The Energy Department urged Americans to fight rising energy costs by driving slower, washing clothes in cold water and turning off computers when they are not in use.
"I am confident that by taking smart and responsible action to use energy more wisely, we can be successful in minimizing the pain caused by high energy prices this winter," Energy Secretary Samuel Bodman told. The plan does not call for increased fuel economy standards, a step urged by many environmentalists.
"Legislative changes, budgetary changes are things that can help months out, years out," Bodman underlined. "These are things that we believe that the American public can do today."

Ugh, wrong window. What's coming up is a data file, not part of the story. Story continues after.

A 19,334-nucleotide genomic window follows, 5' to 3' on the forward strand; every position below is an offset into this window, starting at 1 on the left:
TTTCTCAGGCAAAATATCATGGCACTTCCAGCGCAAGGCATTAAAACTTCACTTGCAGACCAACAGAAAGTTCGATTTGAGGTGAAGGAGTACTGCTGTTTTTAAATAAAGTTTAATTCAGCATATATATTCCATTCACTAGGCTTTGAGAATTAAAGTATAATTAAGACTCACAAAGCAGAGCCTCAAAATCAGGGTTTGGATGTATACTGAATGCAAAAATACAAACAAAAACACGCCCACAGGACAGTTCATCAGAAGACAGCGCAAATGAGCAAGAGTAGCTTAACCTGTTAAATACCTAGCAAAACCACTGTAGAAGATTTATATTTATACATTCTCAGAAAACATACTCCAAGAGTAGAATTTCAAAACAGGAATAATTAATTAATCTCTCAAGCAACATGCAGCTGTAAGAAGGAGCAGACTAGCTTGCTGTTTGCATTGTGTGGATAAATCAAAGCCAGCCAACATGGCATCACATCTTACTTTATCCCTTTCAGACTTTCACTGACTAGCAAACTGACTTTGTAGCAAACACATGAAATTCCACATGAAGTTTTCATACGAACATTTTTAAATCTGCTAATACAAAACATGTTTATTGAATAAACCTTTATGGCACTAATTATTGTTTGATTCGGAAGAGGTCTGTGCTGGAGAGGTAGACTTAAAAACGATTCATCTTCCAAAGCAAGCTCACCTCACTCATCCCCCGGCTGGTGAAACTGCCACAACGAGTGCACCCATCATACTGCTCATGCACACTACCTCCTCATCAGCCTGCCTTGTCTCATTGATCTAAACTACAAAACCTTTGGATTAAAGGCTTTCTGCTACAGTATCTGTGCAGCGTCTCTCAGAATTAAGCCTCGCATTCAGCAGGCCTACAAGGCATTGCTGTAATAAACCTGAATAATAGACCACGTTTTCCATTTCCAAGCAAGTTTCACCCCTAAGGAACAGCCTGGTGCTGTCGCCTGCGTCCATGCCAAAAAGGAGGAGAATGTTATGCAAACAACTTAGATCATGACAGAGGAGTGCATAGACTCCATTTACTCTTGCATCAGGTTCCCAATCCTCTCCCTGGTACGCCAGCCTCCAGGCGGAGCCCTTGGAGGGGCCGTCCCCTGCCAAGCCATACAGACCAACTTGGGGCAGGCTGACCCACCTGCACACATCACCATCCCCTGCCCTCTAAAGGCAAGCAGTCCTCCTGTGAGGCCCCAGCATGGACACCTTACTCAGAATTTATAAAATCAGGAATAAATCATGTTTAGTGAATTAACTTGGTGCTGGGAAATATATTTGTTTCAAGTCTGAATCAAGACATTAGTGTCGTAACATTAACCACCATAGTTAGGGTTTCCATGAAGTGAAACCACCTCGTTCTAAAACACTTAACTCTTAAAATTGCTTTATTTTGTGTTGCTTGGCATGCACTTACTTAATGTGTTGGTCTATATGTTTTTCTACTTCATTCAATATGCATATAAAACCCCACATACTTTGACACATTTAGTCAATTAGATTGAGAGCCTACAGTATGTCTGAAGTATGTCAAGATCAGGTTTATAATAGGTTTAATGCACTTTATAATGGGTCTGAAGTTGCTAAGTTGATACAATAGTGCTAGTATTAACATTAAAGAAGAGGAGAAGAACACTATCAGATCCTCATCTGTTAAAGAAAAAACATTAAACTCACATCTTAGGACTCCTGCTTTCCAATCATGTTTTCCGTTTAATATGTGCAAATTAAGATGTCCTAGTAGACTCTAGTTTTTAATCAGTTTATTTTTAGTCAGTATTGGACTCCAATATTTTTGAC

Bodman's plan calls for public service announcements in the media featuring the Energy Hog, the Energy Department's version of Smokey Bear.
The Energy Hog's habits will serve as an example of what the public should not do and will guide viewers to a Web site - www.ase.org/powerfulsavings - where they can find out what they should do.
Bodman said the Energy Department will also send out teams of energy efficiency experts to identify quick and easy ways to save energy. Teams will also be sent to facilities within the federal government, which is the largest consumer of energy in the United States.
President Bush has urged Americans to curtail driving whenever possible.
Some critics say the administration should be doing more to curb oil consumption, The Salt Lake Tribune reports.
Rescuers found the pilot of one of the two Su-34 fighters that had collided in midair in the Far East on January 18